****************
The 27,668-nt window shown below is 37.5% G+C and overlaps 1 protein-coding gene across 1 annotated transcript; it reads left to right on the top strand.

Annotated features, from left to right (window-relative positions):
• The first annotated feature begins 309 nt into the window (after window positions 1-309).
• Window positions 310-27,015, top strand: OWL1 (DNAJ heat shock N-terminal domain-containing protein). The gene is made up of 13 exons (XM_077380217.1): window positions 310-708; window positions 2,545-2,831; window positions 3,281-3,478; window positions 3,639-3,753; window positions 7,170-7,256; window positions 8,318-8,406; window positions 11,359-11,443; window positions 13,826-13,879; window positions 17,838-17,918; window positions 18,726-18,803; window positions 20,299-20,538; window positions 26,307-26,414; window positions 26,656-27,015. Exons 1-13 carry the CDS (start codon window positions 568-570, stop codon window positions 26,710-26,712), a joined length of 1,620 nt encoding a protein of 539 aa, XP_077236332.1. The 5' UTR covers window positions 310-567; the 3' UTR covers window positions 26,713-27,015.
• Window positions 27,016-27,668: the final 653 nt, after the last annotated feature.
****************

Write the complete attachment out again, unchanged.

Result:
The 27,668-nt window shown below is 37.5% G+C and overlaps 1 protein-coding gene across 1 annotated transcript; it reads left to right on the top strand.

Annotated features, from left to right (window-relative positions):
• The first annotated feature begins 309 nt into the window (after window positions 1-309).
• Window positions 310-27,015, top strand: OWL1 (DNAJ heat shock N-terminal domain-containing protein). The gene is made up of 13 exons (XM_077380217.1): window positions 310-708; window positions 2,545-2,831; window positions 3,281-3,478; window positions 3,639-3,753; window positions 7,170-7,256; window positions 8,318-8,406; window positions 11,359-11,443; window positions 13,826-13,879; window positions 17,838-17,918; window positions 18,726-18,803; window positions 20,299-20,538; window positions 26,307-26,414; window positions 26,656-27,015. Exons 1-13 carry the CDS (start codon window positions 568-570, stop codon window positions 26,710-26,712), a joined length of 1,620 nt encoding a protein of 539 aa, XP_077236332.1. The 5' UTR covers window positions 310-567; the 3' UTR covers window positions 26,713-27,015.
• Window positions 27,016-27,668: the final 653 nt, after the last annotated feature.